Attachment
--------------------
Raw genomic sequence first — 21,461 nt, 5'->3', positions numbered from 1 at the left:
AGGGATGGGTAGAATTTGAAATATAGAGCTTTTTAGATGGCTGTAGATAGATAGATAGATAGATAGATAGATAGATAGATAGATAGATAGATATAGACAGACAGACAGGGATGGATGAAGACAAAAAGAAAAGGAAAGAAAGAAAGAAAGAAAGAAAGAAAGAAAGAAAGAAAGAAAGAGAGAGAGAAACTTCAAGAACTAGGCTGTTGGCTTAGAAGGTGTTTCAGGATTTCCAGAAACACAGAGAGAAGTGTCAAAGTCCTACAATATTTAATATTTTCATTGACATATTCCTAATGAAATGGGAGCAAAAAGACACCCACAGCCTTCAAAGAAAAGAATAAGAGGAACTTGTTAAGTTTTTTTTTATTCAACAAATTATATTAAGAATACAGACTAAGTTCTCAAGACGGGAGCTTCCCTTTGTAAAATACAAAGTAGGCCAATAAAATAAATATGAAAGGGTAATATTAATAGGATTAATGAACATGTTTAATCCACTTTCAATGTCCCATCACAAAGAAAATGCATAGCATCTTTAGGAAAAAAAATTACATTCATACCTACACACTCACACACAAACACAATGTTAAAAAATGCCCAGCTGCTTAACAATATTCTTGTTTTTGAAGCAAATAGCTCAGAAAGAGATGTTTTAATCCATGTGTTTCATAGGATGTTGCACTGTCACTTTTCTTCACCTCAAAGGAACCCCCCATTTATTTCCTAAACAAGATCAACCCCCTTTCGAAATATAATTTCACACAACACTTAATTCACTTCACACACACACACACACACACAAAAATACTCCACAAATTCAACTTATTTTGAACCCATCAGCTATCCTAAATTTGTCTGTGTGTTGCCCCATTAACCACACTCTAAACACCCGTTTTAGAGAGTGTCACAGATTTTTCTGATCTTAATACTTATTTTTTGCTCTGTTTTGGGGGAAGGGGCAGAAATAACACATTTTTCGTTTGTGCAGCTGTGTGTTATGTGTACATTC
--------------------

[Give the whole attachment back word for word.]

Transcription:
Raw genomic sequence first — 21,461 nt, 5'->3', positions numbered from 1 at the left:
AGGGATGGGTAGAATTTGAAATATAGAGCTTTTTAGATGGCTGTAGATAGATAGATAGATAGATAGATAGATAGATAGATAGATAGATAGATATAGACAGACAGACAGGGATGGATGAAGACAAAAAGAAAAGGAAAGAAAGAAAGAAAGAAAGAAAGAAAGAAAGAAAGAAAGAAAGAGAGAGAGAAACTTCAAGAACTAGGCTGTTGGCTTAGAAGGTGTTTCAGGATTTCCAGAAACACAGAGAGAAGTGTCAAAGTCCTACAATATTTAATATTTTCATTGACATATTCCTAATGAAATGGGAGCAAAAAGACACCCACAGCCTTCAAAGAAAAGAATAAGAGGAACTTGTTAAGTTTTTTTTTATTCAACAAATTATATTAAGAATACAGACTAAGTTCTCAAGACGGGAGCTTCCCTTTGTAAAATACAAAGTAGGCCAATAAAATAAATATGAAAGGGTAATATTAATAGGATTAATGAACATGTTTAATCCACTTTCAATGTCCCATCACAAAGAAAATGCATAGCATCTTTAGGAAAAAAAATTACATTCATACCTACACACTCACACACAAACACAATGTTAAAAAATGCCCAGCTGCTTAACAATATTCTTGTTTTTGAAGCAAATAGCTCAGAAAGAGATGTTTTAATCCATGTGTTTCATAGGATGTTGCACTGTCACTTTTCTTCACCTCAAAGGAACCCCCCATTTATTTCCTAAACAAGATCAACCCCCTTTCGAAATATAATTTCACACAACACTTAATTCACTTCACACACACACACACACACACAAAAATACTCCACAAATTCAACTTATTTTGAACCCATCAGCTATCCTAAATTTGTCTGTGTGTTGCCCCATTAACCACACTCTAAACACCCGTTTTAGAGAGTGTCACAGATTTTTCTGATCTTAATACTTATTTTTTGCTCTGTTTTGGGGGAAGGGGCAGAAATAACACATTTTTCGTTTGTGCAGCTGTGTGTTATGTGTACATTC